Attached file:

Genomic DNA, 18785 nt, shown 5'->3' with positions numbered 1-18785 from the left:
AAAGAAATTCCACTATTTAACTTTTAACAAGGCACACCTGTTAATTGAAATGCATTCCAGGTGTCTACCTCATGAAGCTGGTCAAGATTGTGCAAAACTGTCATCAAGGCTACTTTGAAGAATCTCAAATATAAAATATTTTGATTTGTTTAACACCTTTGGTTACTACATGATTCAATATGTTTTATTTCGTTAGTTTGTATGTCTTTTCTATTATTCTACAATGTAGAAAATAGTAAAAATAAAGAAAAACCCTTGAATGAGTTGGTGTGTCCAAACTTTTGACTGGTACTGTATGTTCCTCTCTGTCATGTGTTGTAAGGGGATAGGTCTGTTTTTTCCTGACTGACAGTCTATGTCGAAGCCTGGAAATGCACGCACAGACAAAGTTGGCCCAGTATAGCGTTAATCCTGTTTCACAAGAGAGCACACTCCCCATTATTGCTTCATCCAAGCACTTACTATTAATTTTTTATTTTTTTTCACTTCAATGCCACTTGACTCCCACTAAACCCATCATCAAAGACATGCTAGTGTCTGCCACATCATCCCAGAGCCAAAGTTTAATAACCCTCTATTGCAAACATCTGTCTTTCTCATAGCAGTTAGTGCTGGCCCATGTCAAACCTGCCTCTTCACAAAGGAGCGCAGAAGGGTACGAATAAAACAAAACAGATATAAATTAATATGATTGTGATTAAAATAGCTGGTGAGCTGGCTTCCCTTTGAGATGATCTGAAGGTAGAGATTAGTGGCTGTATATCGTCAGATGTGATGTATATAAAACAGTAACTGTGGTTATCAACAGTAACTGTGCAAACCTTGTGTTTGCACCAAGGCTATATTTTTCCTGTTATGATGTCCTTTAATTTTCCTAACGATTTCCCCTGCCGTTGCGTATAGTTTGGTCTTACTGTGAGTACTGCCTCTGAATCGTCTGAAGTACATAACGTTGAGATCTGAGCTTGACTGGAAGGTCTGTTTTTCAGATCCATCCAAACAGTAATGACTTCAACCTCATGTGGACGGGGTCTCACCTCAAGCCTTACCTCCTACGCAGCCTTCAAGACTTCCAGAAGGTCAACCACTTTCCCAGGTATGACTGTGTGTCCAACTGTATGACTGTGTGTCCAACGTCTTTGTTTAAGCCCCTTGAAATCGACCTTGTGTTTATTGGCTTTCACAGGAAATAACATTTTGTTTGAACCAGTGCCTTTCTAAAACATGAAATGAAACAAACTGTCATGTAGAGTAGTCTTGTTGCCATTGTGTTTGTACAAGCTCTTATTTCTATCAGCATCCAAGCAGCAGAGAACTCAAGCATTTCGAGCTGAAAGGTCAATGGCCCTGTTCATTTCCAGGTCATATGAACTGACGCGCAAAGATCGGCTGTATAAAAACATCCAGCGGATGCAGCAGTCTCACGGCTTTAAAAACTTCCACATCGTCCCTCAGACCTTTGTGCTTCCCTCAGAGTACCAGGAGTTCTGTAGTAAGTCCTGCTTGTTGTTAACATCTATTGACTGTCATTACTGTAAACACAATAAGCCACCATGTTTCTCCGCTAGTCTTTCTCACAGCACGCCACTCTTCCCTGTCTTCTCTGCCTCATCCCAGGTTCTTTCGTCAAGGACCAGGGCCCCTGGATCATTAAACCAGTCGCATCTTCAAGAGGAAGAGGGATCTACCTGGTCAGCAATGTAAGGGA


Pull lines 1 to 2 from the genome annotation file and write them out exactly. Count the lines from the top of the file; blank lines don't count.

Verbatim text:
Genomic DNA, 18785 nt, shown 5'->3' with positions numbered 1-18785 from the left:
AAAGAAATTCCACTATTTAACTTTTAACAAGGCACACCTGTTAATTGAAATGCATTCCAGGTGTCTACCTCATGAAGCTGGTCAAGATTGTGCAAAACTGTCATCAAGGCTACTTTGAAGAATCTCAAATATAAAATATTTTGATTTGTTTAACACCTTTGGTTACTACATGATTCAATATGTTTTATTTCGTTAGTTTGTATGTCTTTTCTATTATTCTACAATGTAGAAAATAGTAAAAATAAAGAAAAACCCTTGAATGAGTTGGTGTGTCCAAACTTTTGACTGGTACTGTATGTTCCTCTCTGTCATGTGTTGTAAGGGGATAGGTCTGTTTTTTCCTGACTGACAGTCTATGTCGAAGCCTGGAAATGCACGCACAGACAAAGTTGGCCCAGTATAGCGTTAATCCTGTTTCACAAGAGAGCACACTCCCCATTATTGCTTCATCCAAGCACTTACTATTAATTTTTTATTTTTTTTCACTTCAATGCCACTTGACTCCCACTAAACCCATCATCAAAGACATGCTAGTGTCTGCCACATCATCCCAGAGCCAAAGTTTAATAACCCTCTATTGCAAACATCTGTCTTTCTCATAGCAGTTAGTGCTGGCCCATGTCAAACCTGCCTCTTCACAAAGGAGCGCAGAAGGGTACGAATAAAACAAAACAGATATAAATTAATATGATTGTGATTAAAATAGCTGGTGAGCTGGCTTCCCTTTGAGATGATCTGAAGGTAGAGATTAGTGGCTGTATATCGTCAGATGTGATGTATATAAAACAGTAACTGTGGTTATCAACAGTAACTGTGCAAACCTTGTGTTTGCACCAAGGCTATATTTTTCCTGTTATGATGTCCTTTAATTTTCCTAACGATTTCCCCTGCCGTTGCGTATAGTTTGGTCTTACTGTGAGTACTGCCTCTGAATCGTCTGAAGTACATAACGTTGAGATCTGAGCTTGACTGGAAGGTCTGTTTTTCAGATCCATCCAAACAGTAATGACTTCAACCTCATGTGGACGGGGTCTCACCTCAAGCCTTACCTCCTACGCAGCCTTCAAGACTTCCAGAAGGTCAACCACTTTCCCAGGTATGACTGTGTGTCCAACTGTATGACTGTGTGTCCAACGTCTTTGTTTAAGCCCCTTGAAATCGACCTTGTGTTTATTGGCTTTCACAGGAAATAACATTTTGTTTGAACCAGTGCCTTTCTAAAACATGAAATGAAACAAACTGTCATGTAGAGTAGTCTTGTTGCCATTGTGTTTGTACAAGCTCTTATTTCTATCAGCATCCAAGCAGCAGAGAACTCAAGCATTTCGAGCTGAAAGGTCAATGGCCCTGTTCATTTCCAGGTCATATGAACTGACGCGCAAAGATCGGCTGTATAAAAACATCCAGCGGATGCAGCAGTCTCACGGCTTTAAAAACTTCCACATCGTCCCTCAGACCTTTGTGCTTCCCTCAGAGTACCAGGAGTTCTGTAGTAAGTCCTGCTTGTTGTTAACATCTATTGACTGTCATTACTGTAAACACAATAAGCCACCATGTTTCTCCGCTAGTCTTTCTCACAGCACGCCACTCTTCCCTGTCTTCTCTGCCTCATCCCAGGTTCTTTCGTCAAGGACCAGGGCCCCTGGATCATTAAACCAGTCGCATCTTCAAGAGGAAGAGGGATCTACCTGGTCAGCAATGTAAGGGA